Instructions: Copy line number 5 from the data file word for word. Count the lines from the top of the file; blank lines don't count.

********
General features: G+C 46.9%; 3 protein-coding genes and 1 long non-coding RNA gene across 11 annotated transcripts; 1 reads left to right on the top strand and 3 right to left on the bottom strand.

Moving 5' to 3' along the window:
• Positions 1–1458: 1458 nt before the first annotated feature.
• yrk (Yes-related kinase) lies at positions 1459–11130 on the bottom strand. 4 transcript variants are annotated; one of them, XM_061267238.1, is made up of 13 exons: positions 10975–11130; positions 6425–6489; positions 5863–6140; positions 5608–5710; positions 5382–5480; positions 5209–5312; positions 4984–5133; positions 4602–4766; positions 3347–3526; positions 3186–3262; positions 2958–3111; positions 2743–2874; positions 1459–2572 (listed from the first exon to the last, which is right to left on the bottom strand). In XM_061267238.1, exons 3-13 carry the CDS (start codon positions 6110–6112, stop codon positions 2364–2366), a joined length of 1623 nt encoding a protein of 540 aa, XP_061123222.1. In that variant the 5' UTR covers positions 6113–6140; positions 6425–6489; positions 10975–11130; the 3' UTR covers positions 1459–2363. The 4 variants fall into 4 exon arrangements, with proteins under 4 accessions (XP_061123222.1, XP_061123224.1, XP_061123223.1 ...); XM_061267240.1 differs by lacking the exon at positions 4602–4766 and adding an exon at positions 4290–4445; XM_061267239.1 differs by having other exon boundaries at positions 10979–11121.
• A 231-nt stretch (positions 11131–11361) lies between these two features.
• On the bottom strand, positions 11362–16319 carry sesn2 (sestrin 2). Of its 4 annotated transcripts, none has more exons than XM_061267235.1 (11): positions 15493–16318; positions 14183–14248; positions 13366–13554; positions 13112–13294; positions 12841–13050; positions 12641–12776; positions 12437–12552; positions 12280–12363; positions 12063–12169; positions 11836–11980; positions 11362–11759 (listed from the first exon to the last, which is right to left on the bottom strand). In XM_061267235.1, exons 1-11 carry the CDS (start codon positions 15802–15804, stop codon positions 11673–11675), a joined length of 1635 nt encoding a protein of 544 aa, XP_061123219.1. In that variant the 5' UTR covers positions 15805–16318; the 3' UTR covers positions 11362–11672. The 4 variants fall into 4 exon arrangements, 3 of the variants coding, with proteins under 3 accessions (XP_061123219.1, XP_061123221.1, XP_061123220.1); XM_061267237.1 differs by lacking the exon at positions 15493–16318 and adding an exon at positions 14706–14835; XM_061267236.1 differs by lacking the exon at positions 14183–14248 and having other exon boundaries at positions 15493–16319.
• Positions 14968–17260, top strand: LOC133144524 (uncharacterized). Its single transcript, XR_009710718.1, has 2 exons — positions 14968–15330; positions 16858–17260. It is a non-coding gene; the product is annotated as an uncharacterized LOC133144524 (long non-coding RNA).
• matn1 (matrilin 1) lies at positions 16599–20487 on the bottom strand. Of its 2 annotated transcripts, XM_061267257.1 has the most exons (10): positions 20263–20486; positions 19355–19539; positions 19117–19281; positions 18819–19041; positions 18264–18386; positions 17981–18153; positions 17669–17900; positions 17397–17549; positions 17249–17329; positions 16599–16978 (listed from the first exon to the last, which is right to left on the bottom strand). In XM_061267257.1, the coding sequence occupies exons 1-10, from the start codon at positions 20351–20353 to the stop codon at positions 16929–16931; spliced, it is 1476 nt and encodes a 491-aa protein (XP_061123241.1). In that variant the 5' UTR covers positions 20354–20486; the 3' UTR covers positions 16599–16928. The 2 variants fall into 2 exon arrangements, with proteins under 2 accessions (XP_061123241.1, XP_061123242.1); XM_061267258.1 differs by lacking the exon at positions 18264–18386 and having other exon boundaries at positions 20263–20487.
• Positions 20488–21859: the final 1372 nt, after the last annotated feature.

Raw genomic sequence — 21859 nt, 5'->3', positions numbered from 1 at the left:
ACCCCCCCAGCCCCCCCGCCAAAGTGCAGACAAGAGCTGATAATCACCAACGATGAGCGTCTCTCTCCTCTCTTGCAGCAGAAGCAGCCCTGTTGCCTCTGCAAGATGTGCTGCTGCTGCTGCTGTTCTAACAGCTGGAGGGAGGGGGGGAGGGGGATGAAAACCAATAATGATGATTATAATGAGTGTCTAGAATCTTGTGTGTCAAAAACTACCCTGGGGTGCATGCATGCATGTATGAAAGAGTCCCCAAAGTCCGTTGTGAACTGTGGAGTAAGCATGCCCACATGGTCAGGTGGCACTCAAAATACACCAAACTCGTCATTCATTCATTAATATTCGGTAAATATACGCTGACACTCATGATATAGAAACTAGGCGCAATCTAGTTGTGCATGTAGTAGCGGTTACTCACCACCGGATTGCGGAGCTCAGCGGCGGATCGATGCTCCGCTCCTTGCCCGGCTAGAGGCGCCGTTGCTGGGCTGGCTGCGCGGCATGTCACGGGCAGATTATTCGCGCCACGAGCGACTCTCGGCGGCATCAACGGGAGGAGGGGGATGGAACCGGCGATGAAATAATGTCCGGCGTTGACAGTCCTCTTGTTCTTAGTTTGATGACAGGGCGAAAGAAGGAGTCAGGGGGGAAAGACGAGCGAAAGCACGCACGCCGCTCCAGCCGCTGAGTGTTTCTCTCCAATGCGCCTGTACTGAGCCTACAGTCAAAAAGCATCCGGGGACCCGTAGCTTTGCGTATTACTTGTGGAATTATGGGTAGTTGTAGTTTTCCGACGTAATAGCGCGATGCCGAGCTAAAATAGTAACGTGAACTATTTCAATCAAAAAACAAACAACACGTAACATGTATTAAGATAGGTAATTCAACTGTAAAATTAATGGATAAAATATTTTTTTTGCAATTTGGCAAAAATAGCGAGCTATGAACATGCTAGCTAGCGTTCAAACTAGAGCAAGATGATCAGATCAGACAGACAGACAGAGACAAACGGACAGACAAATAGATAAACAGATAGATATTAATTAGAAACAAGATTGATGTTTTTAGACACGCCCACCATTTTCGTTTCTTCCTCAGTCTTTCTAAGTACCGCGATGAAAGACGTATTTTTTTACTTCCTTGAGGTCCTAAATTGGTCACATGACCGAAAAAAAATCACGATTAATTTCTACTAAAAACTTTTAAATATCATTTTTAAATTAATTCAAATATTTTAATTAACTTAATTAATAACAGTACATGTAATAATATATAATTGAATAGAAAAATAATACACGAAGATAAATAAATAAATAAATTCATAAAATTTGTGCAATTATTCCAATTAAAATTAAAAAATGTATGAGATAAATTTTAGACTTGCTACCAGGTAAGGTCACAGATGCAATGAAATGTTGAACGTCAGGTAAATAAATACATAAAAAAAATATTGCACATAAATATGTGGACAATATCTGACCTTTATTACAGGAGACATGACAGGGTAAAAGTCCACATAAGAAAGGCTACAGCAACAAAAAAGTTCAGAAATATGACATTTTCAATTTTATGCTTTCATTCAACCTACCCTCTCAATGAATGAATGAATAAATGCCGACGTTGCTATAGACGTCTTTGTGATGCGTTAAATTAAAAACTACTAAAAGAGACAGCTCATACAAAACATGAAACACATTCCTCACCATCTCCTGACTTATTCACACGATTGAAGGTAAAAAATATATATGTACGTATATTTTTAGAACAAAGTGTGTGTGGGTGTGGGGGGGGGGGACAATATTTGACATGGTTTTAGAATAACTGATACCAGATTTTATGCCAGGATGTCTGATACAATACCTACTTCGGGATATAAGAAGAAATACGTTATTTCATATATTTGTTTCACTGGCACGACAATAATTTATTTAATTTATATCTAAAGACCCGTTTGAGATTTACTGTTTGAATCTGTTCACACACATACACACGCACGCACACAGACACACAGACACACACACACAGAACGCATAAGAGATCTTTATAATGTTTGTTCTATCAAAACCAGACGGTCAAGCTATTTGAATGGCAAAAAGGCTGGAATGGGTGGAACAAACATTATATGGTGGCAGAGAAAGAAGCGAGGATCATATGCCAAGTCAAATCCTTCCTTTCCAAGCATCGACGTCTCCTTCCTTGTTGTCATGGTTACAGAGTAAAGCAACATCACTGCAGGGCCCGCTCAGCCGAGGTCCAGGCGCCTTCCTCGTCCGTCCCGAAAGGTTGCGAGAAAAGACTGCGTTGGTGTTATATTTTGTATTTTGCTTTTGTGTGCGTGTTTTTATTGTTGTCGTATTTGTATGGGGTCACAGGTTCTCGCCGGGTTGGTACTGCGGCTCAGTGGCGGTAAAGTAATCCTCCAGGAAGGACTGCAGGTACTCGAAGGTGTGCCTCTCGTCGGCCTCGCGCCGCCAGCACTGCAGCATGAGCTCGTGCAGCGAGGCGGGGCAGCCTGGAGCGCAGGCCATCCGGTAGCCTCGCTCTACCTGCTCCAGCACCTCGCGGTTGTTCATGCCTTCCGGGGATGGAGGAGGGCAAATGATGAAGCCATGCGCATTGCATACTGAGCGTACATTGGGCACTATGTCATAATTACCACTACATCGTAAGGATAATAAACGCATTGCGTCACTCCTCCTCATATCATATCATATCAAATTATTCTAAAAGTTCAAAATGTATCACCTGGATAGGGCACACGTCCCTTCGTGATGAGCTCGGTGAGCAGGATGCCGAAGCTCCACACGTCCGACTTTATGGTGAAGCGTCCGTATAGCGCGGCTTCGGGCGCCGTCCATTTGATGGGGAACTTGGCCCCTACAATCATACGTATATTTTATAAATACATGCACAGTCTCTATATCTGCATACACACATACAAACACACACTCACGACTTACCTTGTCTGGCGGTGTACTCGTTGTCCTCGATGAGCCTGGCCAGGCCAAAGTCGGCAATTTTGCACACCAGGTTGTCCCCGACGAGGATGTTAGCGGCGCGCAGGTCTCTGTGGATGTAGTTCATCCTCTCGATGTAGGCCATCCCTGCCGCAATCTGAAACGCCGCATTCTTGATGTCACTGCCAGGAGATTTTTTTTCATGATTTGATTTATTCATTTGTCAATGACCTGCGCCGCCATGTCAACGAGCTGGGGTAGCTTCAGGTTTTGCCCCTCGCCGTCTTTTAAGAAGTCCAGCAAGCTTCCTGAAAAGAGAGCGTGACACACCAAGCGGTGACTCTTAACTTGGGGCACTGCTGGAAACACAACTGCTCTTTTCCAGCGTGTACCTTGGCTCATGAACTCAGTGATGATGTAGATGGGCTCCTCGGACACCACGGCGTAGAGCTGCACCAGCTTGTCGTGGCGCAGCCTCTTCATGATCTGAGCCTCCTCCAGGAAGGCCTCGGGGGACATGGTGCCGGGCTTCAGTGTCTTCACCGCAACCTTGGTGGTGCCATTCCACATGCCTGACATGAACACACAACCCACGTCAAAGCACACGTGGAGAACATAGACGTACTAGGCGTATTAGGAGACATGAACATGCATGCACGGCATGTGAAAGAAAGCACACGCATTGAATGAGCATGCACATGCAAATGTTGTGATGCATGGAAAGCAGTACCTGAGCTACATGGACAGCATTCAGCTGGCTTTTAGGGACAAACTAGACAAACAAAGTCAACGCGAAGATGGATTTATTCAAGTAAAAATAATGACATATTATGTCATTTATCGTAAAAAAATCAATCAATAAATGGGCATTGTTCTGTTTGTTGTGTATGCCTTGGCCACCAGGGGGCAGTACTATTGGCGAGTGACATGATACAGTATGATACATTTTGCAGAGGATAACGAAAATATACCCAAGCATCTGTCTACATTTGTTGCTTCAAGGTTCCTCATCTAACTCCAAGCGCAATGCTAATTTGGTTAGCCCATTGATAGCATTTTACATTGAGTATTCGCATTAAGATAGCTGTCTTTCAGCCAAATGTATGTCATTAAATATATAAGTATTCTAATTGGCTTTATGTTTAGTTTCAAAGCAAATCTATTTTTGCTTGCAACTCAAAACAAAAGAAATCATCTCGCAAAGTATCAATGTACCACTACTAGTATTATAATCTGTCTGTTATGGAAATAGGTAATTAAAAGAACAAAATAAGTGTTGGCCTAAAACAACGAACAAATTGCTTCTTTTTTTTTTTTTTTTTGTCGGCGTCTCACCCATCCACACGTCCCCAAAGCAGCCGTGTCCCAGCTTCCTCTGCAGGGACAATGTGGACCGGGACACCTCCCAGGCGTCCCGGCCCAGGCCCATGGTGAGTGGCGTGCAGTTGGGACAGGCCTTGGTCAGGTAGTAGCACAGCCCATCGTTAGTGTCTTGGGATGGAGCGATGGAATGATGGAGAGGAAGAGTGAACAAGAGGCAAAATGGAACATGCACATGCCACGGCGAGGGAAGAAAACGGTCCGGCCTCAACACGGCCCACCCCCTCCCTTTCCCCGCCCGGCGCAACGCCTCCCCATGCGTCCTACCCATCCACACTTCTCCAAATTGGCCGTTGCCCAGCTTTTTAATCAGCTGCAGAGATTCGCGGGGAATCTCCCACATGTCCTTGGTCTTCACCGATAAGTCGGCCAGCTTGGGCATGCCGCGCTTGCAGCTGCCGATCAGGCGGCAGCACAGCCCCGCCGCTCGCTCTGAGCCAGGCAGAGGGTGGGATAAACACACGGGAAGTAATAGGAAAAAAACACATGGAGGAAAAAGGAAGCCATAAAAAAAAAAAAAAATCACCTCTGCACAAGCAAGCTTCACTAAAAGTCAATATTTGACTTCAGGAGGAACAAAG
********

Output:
• A 231-nt stretch (positions 11131–11361) lies between these two features.